M. is my word-maven and we discussed the proper formulation of a neologism for the emotional condition that arises when I'm riding the bike along at a nice speed and the cars on the adjacent roadway are stopped in gridlock. It would be some variation on schadenfreude. For now, I've settled on modalfreude, the satisfaction derived when your transpo modality is effective and another mode isn't.

There were a lot of small groups of five or six on the trails today, skewing toward the matron demographic. Saw a huge group of cyclists in Push America kit at the Bastille trailhead getting ready to push off on a group ride. 38 miles and man was I tired when it was done.

Saturday, August 3, 2013

Ghost Bike, Mystery Bike, Getting Nebby Wid It

8/3/2013 243# 26m

Drove past the Moon Township side of the Sewickley Bridge, observed this Ghost Bike memorial.

I like the way they did it. Just the first name and the years. Nobody can drive by, glomm the family name, call them up and be a nuisance. Good move. A lot of people will drive by that memorial every day. The position on the State Bike Route sign is all the more poignant.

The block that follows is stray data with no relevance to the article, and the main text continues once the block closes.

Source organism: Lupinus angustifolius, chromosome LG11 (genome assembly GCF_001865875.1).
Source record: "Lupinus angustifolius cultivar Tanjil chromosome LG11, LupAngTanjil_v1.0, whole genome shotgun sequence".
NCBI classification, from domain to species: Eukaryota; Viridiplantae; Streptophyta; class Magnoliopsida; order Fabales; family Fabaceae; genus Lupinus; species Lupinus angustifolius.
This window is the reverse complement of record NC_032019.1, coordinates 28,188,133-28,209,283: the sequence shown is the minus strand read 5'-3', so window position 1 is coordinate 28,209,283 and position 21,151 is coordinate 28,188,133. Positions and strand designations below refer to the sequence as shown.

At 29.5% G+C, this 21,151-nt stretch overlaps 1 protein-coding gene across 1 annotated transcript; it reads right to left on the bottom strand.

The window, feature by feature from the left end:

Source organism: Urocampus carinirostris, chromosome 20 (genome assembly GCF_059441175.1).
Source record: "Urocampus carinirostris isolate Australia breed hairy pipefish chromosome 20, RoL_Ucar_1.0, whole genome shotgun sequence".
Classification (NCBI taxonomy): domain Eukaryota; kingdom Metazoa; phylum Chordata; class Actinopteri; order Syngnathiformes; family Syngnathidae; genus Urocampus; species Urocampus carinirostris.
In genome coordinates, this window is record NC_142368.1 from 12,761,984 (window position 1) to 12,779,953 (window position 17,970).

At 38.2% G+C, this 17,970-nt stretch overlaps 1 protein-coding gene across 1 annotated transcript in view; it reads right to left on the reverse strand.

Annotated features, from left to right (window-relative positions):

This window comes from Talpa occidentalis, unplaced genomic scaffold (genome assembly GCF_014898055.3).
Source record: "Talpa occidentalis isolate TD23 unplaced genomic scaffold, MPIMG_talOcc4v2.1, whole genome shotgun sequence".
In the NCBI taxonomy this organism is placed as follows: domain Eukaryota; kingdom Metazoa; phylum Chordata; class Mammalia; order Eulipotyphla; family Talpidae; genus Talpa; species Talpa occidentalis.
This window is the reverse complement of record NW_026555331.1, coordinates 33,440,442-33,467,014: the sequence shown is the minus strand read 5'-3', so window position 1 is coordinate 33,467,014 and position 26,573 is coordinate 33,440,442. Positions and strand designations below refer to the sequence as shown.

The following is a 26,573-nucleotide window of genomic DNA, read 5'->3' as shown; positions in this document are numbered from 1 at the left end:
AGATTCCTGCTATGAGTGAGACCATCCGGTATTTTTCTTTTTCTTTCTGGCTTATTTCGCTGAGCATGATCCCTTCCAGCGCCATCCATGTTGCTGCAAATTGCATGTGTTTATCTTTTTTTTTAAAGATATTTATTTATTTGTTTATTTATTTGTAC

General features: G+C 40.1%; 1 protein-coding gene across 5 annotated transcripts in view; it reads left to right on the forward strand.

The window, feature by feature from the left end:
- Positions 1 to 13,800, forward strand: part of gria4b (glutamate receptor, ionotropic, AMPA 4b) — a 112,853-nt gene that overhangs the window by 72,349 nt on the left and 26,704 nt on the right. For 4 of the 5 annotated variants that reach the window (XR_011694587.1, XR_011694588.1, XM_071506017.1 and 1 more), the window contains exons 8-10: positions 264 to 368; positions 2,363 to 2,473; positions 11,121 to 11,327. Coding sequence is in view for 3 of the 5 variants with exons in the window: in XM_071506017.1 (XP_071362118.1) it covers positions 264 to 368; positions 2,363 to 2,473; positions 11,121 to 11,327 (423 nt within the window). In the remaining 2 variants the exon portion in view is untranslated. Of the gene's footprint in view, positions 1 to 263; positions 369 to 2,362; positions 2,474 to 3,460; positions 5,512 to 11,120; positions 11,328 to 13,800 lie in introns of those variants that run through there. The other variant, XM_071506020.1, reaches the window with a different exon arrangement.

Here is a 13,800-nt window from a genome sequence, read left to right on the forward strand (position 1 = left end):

Started to ride at the Bastille. Rode past the Casino, observed the Mystery Bike. The Mystery Bike is a mid-1970's road bike, labelled "ATALA". Decent steel frame. It was originally parked in a bike rack on the trail on July 11th with a knapsack and a helmet, and after a few days bicyclists started commenting on it in the local online forums. What's up with that bike?

Did the owner go into the casino, win big, emerge into a limo and never look back? Was he waylaid by robbers? Did the owner meet with foul play? Meet an old flame?

After a week, there were signs that people were rummaging through the knapsack. First the contents were obviously disturbed, then they were laid out on the sidewalk, then the knapsack was gone. When I rode by today, there were yellow signs on the bike which I took to be eviction notices, as in Hey move your bike or we're going to junk it. Too bad, it's a nice bike.

Rode down to South Side, stopped at Thick looking for a geegaw but they didn't have it. Continued south to the Waterfront, stopped at McDonalds to use their soda fountain for a water and ice refill. It started to rain fairly heavy so I invested in a cheeseburger and sucked their wifi for a bit.

Came back out and was very pleased to meet Marko near Costco, and we road together as far as the Hot Metal Bridge. There's a Pirates game this evening and the whole Station Square - Point - NorthSide complex was fairly crowded. As I rode around the Casino I was wondering about the Atala bike and wondered, who has authority over those bike racks, anyway, so I rode over to take a look.

This is something I love about Pittsburgh. Give them an indication that somebody might be in trouble, they'll get nebby and inquire about it.